- A legal risk management learning center, which provides online content resources for attorneys and staff about how to help clients gain a business advantage through proactive legal risk management, as well as how to efficiently monitor a business enterprise and relevant policy, regulation, and litigation changes.
I look forward to meeting with you to discuss how our new capabilities will help LargeCo integrate its legal and enterprise risk management efforts and align them with business strategy to better protect the company from future difficulties and help it grow.
How to Prepare Your Law Firm
Legal service firms that wish to compete at the top of the industry must help their clients’ law departments identify legal risk exposures, quantify potential legal losses, and integrate legal risk management into their broader operational risk management efforts.
To be an indispensable strategic partner, outside counsel needs to have a deep understanding of risks associated with their businesses, relationships, processes, and products. These may be legislative/regulatory risks, dispute risks, contract risks, intellectual property risks, or risks associated with non-legislated, non-contractual duty-of-care obligations. Understanding these legal risks in context requires data about the client’s business plans and operations and other types of risks, including:
- Strategic risk, such as making poor, significant decisions about either the launch or withdrawal of a product or service, or entry to or departure from a market
- Reputational risk, such as executive remarks that backfire or damaging news stories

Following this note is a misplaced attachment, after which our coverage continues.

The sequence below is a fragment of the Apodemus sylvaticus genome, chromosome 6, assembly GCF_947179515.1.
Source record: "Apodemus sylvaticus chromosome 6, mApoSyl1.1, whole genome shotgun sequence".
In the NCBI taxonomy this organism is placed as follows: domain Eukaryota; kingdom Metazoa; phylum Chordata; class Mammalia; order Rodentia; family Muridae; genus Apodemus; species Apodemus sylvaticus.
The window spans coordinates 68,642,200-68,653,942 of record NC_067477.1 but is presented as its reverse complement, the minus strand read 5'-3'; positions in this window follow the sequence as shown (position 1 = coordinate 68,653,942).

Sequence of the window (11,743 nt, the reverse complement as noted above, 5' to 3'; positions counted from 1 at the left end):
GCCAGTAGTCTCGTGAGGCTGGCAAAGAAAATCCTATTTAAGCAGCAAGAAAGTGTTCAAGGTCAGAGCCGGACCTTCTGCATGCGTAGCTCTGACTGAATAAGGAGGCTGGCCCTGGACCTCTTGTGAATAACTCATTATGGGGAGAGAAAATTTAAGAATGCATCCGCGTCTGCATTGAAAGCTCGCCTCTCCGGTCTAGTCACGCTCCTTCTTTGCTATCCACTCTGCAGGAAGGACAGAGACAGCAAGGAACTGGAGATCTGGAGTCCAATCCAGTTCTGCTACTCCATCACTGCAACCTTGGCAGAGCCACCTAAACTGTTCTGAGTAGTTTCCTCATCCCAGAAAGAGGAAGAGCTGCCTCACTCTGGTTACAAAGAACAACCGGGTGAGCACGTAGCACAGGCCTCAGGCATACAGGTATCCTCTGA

- Operational risks, such as labor problems impeding manufacturing ability or regulatory actions impeding service provision
- IT and digital risk, such as cybersecurity failures and privacy problems
- Financial risks, such as capital investment, borrowing mistakes, or cash-flow problems
Modeling the client’s business, legal and regulatory ecosystems with a system dynamics model like the one that illustrated the complexity of the war in Afghanistan can be highly-valuable. Models can foster a greater shared understanding, for example, of how politics drive policy, which influences regulation, the economy, and transactions. Models can facilitate productive discussion of potential courses of action in light of legislators, regulators, and competitors’ intentions, plans, and capabilities.
Knowledge graphs and ontologies are becoming key technologies for building the models used in the context of legal risk management, strategic account marketing, and business development intelligence. Semantic technology underpins applications that analyze data about a company’s operations and legal environment, and detect events (e.g. litigation and changes in regulations) that trigger business rules related to risk management and business development, such as sending alerts to clients and partners.
Mind-Alliance believes that in the next few years an increasing percentage of RFPs for legal services will ask law firms to explain how they use technology to help clients anticipate and prevent problems, reduce legal costs, and lower the impact of reputational damage. If your law firm is not prepared, it will be at a disadvantage.